Dead fish don’t lie — except for a lot of the ones served in restaurants.

A new study from conservation group Oceana found that 39 percent of New York restaurant fish DNA-tested by the group was mislabeled. That, combined with past studies of Los Angeles (55 percent), Boston (48 percent), and Miami (31 percent), paints a sad and even scary picture of what diners can expect when they sit down at American seafood restaurants.

Mislabeled fish was found at a range of eateries from low- to high-priced, and at every sushi spot tested. The New York Times reports:

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In some cases, cheaper types of fish were substituted for expensive species. In others, fish that consumers have been urged to avoid because stocks are depleted, putting the species or a fishery at risk, was identified as a type of fish that is not threatened. Although such mislabeling violates laws protecting consumers, it is hard to detect.

Some of the findings present public health concerns. Thirteen types of fish, including tilapia and tilefish, were falsely identified as red snapper. Tilefish contains such high mercury levels that the federal Food and Drug Administration advises women who are pregnant or nursing and young children not to eat it.

Ninety-four percent of fish sold as white tuna was not tuna at all but in many cases a fish known as snake mackerel, or escolar, which contains a toxin that can cause severe diarrhea if more than a few ounces of meat are ingested.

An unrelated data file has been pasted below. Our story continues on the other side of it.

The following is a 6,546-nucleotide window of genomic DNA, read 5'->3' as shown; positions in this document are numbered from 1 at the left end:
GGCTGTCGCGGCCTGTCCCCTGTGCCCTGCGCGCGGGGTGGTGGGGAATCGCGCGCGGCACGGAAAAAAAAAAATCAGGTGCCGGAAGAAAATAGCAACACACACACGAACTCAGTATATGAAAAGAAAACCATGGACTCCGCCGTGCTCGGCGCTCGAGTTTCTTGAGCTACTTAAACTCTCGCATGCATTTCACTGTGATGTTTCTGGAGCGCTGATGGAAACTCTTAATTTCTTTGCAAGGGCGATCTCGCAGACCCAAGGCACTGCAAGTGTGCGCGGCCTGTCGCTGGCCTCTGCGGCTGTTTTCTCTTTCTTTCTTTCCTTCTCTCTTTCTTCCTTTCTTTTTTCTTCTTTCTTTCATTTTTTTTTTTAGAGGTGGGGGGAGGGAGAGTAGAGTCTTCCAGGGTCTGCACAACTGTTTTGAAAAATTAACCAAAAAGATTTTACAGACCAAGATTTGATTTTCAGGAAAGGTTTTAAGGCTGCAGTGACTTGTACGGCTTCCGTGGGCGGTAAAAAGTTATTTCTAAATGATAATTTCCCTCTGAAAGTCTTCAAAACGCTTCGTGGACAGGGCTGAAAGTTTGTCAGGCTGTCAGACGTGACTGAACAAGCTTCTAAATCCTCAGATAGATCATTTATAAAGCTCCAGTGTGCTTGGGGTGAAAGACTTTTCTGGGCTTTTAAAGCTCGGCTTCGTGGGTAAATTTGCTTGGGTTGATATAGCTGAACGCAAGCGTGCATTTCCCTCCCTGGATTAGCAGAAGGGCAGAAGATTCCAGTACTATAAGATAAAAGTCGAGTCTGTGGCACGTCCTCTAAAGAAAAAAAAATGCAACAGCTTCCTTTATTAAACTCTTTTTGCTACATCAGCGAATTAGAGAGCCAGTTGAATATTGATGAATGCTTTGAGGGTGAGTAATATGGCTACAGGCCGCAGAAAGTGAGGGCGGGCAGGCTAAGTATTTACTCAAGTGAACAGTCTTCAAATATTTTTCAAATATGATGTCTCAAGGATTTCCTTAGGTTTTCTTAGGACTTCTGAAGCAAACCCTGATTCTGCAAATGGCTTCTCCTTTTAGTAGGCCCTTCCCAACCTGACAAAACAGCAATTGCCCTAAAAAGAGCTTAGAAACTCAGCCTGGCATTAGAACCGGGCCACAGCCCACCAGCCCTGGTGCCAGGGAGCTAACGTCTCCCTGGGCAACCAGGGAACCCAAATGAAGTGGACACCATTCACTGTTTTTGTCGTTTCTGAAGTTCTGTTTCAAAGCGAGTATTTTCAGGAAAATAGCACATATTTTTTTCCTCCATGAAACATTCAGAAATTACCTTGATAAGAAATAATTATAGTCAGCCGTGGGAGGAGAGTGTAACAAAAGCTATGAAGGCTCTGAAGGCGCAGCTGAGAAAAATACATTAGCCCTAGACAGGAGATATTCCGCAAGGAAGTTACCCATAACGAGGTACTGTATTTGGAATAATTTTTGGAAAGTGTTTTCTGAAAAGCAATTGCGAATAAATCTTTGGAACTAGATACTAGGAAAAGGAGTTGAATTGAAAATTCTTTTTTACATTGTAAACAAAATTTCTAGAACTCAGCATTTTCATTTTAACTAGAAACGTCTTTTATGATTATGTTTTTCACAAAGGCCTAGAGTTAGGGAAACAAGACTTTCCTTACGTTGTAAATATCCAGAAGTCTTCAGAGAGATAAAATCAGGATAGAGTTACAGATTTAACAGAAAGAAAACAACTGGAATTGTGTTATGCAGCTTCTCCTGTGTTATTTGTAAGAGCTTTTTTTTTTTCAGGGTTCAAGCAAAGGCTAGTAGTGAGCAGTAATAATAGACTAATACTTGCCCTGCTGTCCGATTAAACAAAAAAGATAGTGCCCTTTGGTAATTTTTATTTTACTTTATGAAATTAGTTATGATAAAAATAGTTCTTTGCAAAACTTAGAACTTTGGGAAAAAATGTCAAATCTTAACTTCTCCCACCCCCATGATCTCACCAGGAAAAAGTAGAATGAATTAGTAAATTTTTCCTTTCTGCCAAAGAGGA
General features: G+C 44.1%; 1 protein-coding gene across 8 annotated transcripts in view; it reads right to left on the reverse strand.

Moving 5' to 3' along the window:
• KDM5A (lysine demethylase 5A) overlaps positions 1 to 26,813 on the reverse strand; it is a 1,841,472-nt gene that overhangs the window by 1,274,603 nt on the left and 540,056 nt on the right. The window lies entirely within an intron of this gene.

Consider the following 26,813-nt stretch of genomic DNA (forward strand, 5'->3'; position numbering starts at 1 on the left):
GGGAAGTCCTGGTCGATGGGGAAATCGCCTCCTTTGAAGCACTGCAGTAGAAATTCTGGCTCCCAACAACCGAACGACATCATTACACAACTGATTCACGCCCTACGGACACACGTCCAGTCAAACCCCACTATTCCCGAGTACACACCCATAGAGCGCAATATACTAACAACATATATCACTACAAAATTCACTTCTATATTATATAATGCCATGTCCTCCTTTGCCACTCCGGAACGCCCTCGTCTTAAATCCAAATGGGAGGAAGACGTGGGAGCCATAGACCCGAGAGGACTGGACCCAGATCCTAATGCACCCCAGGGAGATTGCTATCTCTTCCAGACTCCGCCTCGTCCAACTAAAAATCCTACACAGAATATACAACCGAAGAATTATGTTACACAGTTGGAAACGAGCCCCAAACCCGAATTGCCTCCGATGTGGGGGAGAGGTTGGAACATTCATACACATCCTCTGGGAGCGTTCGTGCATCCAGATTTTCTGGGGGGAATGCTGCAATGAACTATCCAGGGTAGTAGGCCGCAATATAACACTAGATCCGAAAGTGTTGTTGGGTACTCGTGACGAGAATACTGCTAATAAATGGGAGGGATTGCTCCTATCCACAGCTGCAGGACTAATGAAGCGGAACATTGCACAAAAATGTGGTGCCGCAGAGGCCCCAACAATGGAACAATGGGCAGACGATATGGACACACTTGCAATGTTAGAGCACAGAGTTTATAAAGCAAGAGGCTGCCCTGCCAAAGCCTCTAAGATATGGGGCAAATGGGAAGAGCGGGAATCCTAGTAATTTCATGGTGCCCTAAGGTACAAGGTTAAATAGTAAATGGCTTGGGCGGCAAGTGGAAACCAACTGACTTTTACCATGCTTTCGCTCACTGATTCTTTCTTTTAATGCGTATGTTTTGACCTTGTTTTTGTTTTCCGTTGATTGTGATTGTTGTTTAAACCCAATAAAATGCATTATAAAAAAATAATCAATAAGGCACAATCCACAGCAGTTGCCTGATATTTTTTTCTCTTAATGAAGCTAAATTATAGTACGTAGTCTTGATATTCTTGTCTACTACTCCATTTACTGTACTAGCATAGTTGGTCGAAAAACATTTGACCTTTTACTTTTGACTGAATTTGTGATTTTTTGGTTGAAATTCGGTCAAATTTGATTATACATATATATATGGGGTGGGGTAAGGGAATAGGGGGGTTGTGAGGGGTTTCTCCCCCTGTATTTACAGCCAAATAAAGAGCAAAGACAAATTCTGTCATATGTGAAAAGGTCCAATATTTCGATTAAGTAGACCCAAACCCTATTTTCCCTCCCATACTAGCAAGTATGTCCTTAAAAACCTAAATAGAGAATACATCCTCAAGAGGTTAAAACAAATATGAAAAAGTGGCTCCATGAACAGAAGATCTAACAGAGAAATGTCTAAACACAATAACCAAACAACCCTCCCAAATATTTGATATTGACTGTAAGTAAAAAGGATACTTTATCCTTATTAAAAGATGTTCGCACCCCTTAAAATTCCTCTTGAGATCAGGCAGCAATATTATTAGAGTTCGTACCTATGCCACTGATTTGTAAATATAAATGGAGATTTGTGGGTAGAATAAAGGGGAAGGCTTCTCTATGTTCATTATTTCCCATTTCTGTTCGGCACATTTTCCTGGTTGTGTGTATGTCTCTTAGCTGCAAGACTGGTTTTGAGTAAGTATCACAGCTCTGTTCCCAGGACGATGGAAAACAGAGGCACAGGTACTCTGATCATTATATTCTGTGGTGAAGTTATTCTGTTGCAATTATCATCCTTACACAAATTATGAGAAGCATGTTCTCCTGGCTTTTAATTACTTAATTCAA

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“There are a lot of flummoxed people out there who are trying to buy fish carefully and trying to shop their conscience, but they can’t if this kind of fraud is happening,” said Kimberly Warner, a senior scientist at Oceana, who led the study.

Restaurateurs say they aren’t doing this on purpose, likening the accuracy of supply-chain information to a game of telephone, which should really boost your confidence.

Andrew Moesel, a spokesman for the New York State Restaurant Association, said that restaurants were victims, too, when it came to fish fraud. “Restaurants would be very concerned that a high percentage of fish are not what they had ordered,” he said. “Unless you’re very sophisticated, you may not be able to tell the difference between certain species of fish when you receive them.”

You might notice when you have toxic severe diarrhea, though, so that’s a helpful indicator!

One surprise of the study: Big-chain grocery stores were found to have the best fish accuracy, better than smaller markets. For now, though, I’d bet American consumers would rather trust retailers’ best judgments than fish their own dinners out of tanks like big-box shoppers do in China.